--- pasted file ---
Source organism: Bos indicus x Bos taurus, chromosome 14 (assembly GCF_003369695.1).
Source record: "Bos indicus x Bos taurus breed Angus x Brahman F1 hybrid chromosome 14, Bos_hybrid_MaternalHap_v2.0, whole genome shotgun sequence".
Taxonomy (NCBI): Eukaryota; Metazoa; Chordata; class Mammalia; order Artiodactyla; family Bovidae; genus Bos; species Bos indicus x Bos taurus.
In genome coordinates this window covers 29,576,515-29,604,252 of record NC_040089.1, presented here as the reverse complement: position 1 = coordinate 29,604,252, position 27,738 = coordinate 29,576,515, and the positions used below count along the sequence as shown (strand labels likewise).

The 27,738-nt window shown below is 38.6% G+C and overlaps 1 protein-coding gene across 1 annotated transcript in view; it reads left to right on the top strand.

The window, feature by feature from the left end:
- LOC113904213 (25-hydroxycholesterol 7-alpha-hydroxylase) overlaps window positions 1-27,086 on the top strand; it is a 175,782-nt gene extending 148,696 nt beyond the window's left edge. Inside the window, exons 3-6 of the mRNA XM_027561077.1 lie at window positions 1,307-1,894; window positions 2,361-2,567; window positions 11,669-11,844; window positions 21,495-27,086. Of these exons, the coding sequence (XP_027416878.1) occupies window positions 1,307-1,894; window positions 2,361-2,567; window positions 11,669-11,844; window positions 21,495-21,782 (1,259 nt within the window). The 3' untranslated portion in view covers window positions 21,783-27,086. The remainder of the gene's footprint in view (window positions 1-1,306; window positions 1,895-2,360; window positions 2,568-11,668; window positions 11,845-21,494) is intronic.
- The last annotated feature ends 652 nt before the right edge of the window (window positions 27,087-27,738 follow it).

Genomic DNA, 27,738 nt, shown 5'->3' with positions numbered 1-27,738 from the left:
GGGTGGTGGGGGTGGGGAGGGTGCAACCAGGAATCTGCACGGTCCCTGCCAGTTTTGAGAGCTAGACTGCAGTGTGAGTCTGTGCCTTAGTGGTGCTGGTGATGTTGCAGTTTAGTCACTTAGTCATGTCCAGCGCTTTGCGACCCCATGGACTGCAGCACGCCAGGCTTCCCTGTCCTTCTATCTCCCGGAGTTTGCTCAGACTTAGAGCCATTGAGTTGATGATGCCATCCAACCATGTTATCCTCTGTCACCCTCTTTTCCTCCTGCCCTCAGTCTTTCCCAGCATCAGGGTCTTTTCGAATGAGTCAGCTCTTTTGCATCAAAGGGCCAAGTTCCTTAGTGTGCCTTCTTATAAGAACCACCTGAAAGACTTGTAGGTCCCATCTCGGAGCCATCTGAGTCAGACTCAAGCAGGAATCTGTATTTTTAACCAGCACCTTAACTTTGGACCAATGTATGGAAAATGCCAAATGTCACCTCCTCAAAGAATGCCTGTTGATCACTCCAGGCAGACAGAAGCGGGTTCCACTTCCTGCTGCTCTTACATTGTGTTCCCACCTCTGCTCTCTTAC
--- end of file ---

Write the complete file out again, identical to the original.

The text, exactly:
Source organism: Bos indicus x Bos taurus, chromosome 14 (assembly GCF_003369695.1).
Source record: "Bos indicus x Bos taurus breed Angus x Brahman F1 hybrid chromosome 14, Bos_hybrid_MaternalHap_v2.0, whole genome shotgun sequence".
Taxonomy (NCBI): Eukaryota; Metazoa; Chordata; class Mammalia; order Artiodactyla; family Bovidae; genus Bos; species Bos indicus x Bos taurus.
In genome coordinates this window covers 29,576,515-29,604,252 of record NC_040089.1, presented here as the reverse complement: position 1 = coordinate 29,604,252, position 27,738 = coordinate 29,576,515, and the positions used below count along the sequence as shown (strand labels likewise).

The 27,738-nt window shown below is 38.6% G+C and overlaps 1 protein-coding gene across 1 annotated transcript in view; it reads left to right on the top strand.

The window, feature by feature from the left end:
- LOC113904213 (25-hydroxycholesterol 7-alpha-hydroxylase) overlaps window positions 1-27,086 on the top strand; it is a 175,782-nt gene extending 148,696 nt beyond the window's left edge. Inside the window, exons 3-6 of the mRNA XM_027561077.1 lie at window positions 1,307-1,894; window positions 2,361-2,567; window positions 11,669-11,844; window positions 21,495-27,086. Of these exons, the coding sequence (XP_027416878.1) occupies window positions 1,307-1,894; window positions 2,361-2,567; window positions 11,669-11,844; window positions 21,495-21,782 (1,259 nt within the window). The 3' untranslated portion in view covers window positions 21,783-27,086. The remainder of the gene's footprint in view (window positions 1-1,306; window positions 1,895-2,360; window positions 2,568-11,668; window positions 11,845-21,494) is intronic.
- The last annotated feature ends 652 nt before the right edge of the window (window positions 27,087-27,738 follow it).

Genomic DNA, 27,738 nt, shown 5'->3' with positions numbered 1-27,738 from the left:
GGGTGGTGGGGGTGGGGAGGGTGCAACCAGGAATCTGCACGGTCCCTGCCAGTTTTGAGAGCTAGACTGCAGTGTGAGTCTGTGCCTTAGTGGTGCTGGTGATGTTGCAGTTTAGTCACTTAGTCATGTCCAGCGCTTTGCGACCCCATGGACTGCAGCACGCCAGGCTTCCCTGTCCTTCTATCTCCCGGAGTTTGCTCAGACTTAGAGCCATTGAGTTGATGATGCCATCCAACCATGTTATCCTCTGTCACCCTCTTTTCCTCCTGCCCTCAGTCTTTCCCAGCATCAGGGTCTTTTCGAATGAGTCAGCTCTTTTGCATCAAAGGGCCAAGTTCCTTAGTGTGCCTTCTTATAAGAACCACCTGAAAGACTTGTAGGTCCCATCTCGGAGCCATCTGAGTCAGACTCAAGCAGGAATCTGTATTTTTAACCAGCACCTTAACTTTGGACCAATGTATGGAAAATGCCAAATGTCACCTCCTCAAAGAATGCCTGTTGATCACTCCAGGCAGACAGAAGCGGGTTCCACTTCCTGCTGCTCTTACATTGTGTTCCCACCTCTGCTCTCTTAC